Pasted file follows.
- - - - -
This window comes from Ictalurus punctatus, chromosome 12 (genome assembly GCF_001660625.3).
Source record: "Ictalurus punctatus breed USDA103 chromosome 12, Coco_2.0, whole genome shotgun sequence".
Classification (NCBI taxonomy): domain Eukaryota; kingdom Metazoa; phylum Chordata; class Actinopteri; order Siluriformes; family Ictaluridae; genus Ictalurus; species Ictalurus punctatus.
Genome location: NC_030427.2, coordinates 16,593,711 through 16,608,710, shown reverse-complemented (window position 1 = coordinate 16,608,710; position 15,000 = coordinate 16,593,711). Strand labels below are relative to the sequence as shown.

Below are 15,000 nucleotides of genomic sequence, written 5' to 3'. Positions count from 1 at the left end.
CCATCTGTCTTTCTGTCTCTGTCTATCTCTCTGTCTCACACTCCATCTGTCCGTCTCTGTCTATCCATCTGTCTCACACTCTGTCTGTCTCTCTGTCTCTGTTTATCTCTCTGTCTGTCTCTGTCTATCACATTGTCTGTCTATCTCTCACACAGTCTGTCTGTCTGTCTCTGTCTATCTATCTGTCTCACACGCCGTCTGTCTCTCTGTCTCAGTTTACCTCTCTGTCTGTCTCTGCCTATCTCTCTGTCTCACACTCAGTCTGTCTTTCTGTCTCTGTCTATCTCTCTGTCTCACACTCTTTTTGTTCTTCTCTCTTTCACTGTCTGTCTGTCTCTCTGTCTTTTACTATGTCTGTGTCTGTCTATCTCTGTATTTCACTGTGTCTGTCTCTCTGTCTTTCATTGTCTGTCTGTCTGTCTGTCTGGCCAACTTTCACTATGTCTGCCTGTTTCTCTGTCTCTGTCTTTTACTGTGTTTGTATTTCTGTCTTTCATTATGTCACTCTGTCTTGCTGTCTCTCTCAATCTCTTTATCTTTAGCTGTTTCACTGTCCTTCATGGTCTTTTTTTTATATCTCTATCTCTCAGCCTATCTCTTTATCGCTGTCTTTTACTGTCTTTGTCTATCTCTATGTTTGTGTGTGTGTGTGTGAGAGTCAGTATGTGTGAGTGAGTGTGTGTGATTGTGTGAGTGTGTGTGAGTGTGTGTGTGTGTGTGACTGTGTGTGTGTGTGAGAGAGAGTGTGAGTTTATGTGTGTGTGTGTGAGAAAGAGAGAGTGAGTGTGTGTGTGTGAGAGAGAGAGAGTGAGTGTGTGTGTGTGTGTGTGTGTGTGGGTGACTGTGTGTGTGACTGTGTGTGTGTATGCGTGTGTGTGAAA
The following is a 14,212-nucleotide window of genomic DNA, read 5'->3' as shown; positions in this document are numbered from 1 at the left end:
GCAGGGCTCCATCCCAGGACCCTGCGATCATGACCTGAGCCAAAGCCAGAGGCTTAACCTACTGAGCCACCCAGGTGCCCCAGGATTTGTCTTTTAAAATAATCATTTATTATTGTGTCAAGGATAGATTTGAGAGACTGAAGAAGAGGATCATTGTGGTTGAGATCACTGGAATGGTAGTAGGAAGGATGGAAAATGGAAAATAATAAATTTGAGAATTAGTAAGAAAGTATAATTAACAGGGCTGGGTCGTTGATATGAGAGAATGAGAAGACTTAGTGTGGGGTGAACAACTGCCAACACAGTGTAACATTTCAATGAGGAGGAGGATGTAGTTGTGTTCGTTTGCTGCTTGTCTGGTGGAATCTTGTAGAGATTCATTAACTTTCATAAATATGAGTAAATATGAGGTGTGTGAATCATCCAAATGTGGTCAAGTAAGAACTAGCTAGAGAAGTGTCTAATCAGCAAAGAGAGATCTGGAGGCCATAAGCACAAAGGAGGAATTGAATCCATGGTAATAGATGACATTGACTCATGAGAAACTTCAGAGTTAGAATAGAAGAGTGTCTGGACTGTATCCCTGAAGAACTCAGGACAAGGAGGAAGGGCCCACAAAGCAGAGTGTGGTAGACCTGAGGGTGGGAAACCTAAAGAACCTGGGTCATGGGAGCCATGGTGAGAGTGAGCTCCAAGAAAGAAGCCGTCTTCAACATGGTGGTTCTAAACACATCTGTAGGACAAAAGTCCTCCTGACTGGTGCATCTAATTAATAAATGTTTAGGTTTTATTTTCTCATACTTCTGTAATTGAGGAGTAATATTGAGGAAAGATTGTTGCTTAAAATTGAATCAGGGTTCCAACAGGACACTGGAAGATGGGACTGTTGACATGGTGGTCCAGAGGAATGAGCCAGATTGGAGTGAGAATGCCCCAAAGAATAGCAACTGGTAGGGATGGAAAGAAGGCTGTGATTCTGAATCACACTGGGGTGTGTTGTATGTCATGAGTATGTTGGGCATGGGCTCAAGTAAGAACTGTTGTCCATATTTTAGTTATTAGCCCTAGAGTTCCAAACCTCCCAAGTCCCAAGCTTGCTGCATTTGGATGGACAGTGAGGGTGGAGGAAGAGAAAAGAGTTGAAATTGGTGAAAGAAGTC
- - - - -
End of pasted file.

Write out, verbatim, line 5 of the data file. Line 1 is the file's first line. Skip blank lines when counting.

Below are 15,000 nucleotides of genomic sequence, written 5' to 3'. Positions count from 1 at the left end.